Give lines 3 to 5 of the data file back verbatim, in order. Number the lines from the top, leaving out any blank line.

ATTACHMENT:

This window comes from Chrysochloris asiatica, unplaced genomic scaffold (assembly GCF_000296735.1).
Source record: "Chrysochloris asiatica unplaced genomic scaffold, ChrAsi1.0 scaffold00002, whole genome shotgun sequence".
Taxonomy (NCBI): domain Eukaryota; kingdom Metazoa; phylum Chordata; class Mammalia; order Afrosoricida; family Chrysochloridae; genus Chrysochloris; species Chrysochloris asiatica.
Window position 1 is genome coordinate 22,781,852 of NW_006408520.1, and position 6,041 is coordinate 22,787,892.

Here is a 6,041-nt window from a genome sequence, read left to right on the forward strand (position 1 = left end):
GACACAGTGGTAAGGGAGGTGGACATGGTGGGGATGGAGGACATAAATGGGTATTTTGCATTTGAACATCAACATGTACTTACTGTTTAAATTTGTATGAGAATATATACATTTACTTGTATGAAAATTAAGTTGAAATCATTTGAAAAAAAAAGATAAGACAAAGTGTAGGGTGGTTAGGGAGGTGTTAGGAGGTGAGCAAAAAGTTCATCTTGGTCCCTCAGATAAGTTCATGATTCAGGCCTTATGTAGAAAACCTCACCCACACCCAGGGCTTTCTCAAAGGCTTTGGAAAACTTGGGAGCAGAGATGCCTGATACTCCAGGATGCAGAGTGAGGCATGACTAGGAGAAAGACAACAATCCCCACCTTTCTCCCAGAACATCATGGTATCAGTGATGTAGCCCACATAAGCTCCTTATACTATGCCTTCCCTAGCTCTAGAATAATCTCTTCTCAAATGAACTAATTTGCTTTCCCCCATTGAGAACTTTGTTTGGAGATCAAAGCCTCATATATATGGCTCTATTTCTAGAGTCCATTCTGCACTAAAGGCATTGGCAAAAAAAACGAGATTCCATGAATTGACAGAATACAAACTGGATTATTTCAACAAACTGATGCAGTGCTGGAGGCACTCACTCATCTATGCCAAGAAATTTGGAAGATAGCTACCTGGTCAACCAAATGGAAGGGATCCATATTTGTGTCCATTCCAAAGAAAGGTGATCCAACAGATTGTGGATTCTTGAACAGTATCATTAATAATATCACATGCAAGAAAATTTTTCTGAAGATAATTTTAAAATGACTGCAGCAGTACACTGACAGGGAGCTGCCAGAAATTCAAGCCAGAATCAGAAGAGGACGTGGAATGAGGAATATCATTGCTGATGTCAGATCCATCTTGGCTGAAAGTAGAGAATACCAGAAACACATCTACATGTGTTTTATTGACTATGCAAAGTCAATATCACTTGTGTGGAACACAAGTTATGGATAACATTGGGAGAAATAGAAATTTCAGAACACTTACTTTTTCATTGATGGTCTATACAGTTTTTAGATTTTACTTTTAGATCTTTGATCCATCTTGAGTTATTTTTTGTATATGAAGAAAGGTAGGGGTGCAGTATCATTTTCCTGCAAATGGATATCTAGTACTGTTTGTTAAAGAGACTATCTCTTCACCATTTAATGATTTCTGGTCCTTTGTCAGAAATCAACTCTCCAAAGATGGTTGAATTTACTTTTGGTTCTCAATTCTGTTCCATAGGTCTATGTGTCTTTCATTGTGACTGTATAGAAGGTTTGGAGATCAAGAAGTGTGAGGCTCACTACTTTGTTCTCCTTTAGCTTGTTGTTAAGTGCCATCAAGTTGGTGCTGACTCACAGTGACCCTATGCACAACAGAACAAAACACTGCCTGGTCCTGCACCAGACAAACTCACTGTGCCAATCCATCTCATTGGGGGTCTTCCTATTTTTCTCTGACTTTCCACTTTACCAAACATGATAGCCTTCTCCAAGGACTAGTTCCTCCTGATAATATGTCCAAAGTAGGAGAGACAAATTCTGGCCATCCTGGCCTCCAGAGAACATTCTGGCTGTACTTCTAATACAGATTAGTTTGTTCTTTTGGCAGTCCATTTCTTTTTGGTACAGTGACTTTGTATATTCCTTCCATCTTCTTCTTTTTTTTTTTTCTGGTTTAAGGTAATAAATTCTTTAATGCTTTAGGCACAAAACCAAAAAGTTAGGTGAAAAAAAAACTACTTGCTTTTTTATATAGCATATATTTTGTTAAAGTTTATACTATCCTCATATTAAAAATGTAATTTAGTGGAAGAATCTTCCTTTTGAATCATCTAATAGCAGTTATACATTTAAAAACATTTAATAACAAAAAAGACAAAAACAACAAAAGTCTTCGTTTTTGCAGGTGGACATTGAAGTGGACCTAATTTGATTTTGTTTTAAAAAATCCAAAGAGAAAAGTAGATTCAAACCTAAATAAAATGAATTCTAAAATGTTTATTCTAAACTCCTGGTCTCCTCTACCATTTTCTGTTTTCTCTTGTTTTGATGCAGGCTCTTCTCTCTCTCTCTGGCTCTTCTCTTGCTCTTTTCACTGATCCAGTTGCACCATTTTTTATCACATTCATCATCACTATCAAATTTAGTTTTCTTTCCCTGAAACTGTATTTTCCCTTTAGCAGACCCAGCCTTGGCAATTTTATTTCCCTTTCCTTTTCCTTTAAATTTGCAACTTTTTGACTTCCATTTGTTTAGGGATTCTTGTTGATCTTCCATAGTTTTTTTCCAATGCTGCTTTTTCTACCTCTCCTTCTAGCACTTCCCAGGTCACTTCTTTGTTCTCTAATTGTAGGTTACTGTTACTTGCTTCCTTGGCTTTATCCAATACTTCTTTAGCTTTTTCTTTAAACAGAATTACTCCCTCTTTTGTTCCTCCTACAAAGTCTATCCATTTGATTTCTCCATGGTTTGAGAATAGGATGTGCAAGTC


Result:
Taxonomy (NCBI): domain Eukaryota; kingdom Metazoa; phylum Chordata; class Mammalia; order Afrosoricida; family Chrysochloridae; genus Chrysochloris; species Chrysochloris asiatica.
Window position 1 is genome coordinate 22,781,852 of NW_006408520.1, and position 6,041 is coordinate 22,787,892.

Here is a 6,041-nt window from a genome sequence, read left to right on the forward strand (position 1 = left end):